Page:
Category Archives: Security

COVID-19 Corona Virus and NHS Test and Trace

The COVID-19 Virus

The UK’s NHS today launched its COVID-19 “Test and Trace” system in England.

I have seen no discussion of fraud, but this system is an open invitation for scammers and fraudsters.

People will apparently get unexpected phone calls from NHS “Test and Trace” telling them they have been in contact with the COVID-19 infection, and they must immediately self-isolate for 14 days. The phone call will also ask for details of who they’ve been in contact with. It seems the “Test and Trace” system will use all sorts of methods – maybe including one’s use of credit cards – to track your movements and who you may have been in contact with.

RIPE FOR FRAUD

Scammers will exploit this. They have shown that they are more than willing to use fake emails (for example, pretending to be Microsoft, HMRC, the police, BT and so on) to get you to respond (or click on a link) to provide more details about yourself. They will then use these details – sometimes in very creative ways – to steal your money, get access to your emails (and thereby steal your money or get your relatives of friends to lose money) and so on.

Scammers and fraudsters are also very happy to use phone calls that start “This is Microsoft” or “This is Windows Support” or “This is BT” to involve you in a scam which will end up with you losing money.

NO WAY TO CHECK

So you can be sure scammers will soon start making phone calls that start “This is NHS Test and Trace” and end up costing you money, sometimes thousands of pounds. Banks (or credit card companies) don’t usually refund this money because “you were negligent in giving out confidential details”.

All far as I know, there is no way to check if a “Test and Trace” call is genuine. The government doesn’t seem to have thought of this. It’s not clear yet what information a genuine Test and Trace call will ask you for, or what you might believe, but it could quite feasible involve credit card details or other private information. And they might quite well say “it’s the law, you have to tell us” (which is isn’t, and you don’t).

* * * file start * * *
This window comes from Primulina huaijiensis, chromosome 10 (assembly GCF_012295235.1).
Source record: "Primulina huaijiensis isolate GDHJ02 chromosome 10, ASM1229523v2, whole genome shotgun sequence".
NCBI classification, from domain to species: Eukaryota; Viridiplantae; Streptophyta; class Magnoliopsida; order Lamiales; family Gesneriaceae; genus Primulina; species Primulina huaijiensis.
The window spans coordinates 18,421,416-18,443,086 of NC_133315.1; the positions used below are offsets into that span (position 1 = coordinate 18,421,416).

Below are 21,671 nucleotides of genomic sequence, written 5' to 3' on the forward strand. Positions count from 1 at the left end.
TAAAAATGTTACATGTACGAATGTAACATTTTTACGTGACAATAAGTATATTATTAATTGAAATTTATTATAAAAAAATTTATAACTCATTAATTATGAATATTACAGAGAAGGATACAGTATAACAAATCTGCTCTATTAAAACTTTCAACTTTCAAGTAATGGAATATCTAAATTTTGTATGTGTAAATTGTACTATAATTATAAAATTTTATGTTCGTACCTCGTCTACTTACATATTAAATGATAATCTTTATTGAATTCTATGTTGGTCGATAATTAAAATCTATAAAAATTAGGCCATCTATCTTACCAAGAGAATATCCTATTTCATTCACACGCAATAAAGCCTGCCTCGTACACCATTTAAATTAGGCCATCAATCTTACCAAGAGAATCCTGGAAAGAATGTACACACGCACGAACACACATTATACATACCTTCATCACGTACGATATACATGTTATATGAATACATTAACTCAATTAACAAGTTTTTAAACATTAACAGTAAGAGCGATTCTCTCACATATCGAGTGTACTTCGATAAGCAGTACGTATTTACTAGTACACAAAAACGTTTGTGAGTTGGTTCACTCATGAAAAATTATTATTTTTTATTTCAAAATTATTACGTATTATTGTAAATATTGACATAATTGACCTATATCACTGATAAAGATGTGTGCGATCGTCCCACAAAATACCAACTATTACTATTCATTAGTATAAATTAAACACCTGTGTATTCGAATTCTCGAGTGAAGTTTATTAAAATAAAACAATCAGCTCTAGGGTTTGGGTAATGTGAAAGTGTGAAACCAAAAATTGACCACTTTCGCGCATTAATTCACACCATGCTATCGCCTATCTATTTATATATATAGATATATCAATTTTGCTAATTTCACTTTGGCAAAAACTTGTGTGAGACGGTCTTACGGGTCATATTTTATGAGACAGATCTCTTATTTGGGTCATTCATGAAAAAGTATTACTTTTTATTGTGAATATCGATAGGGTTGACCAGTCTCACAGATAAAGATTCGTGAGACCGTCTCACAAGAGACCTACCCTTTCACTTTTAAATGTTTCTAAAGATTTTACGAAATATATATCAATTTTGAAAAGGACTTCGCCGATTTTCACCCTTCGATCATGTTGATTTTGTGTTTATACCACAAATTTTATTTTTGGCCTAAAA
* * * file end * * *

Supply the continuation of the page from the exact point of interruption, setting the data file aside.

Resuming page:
HOWEVER, if you’re happy to tell them more-or-less public information like your credit or debit card numbers, your bank account number (it’s on every cheque you write, after all) or your email address, I wouldn’t tell them any security information. They don’t need to know any passwords, PINs, login details, “memorable data”, security answers, and so on.

BE CAREFUL

This is old advice: you shouldn’t click on links in emails, trust any website (unless you know how to check), or believe any email is from who it says it is. Emails that start “Hello” or “Dear Customer” are not being sent to you personally, so your account hasn’t been suspended, you haven’t won the lottery or become eligible for a refund or compensation.

So it’s the standard advice, nothing new, but a new opportunity for fraud. Fraudsters are clever, ingenious, resourceful, and convincing. Always be on your guard. Just as you don’t cross the road without looking, don’t trust something because it’s on your commuter, found by Google or “looked trustworthy”. Be suitably suspicious!

Good Password Practice

My customers are getting a lot of scam e-mails that say, in essence:

“I an a hacker and I know your password is tulip123. I have recorded you looking at porn. If you don’t send me £1,000 in the next 24 hours, I’ll send an embarrassing video of you to all your friends and contacts”.

In my example, the person getting the e-mail really does have a password of tulip123, so it’s all a bit worrying.

The e-mail is a try-on, of course: the “hacker” doesn’t have an embarrassing video of you. But how does he (or she, but I’ll use “he” here) know your password?

Well, he doesn’t. He’s not even a hacker; he’s most likely bought a list of e-mail addresses and password from somewhere, and is e-mailing each one to try to extort money. I guess it works, or at least the perpetrators think it will, because it’s very widespread.

Note he doesn’t say what password. Is he claiming he knows my mail password, my Amazon password, my PayPal password, my computer logon password, or what?

They’d all be different, right?

You can check if any of your passwords are for sale. Just put in your email address here. (I wouldn’t normally suggest putting your email address – and especially not a password – into a web page, but this one is well-known, has been around for a long time, and seems to be reputable. But as you’ll find, in the world of computer security, trusting the things are what they seem may be unwise.)

Here’s what I got:

As you can see, I’m on Linked In – and my email address and password (my credentials) were revealed in a “breach” that Linked In suffered in 2016. (I’ve since changed them.)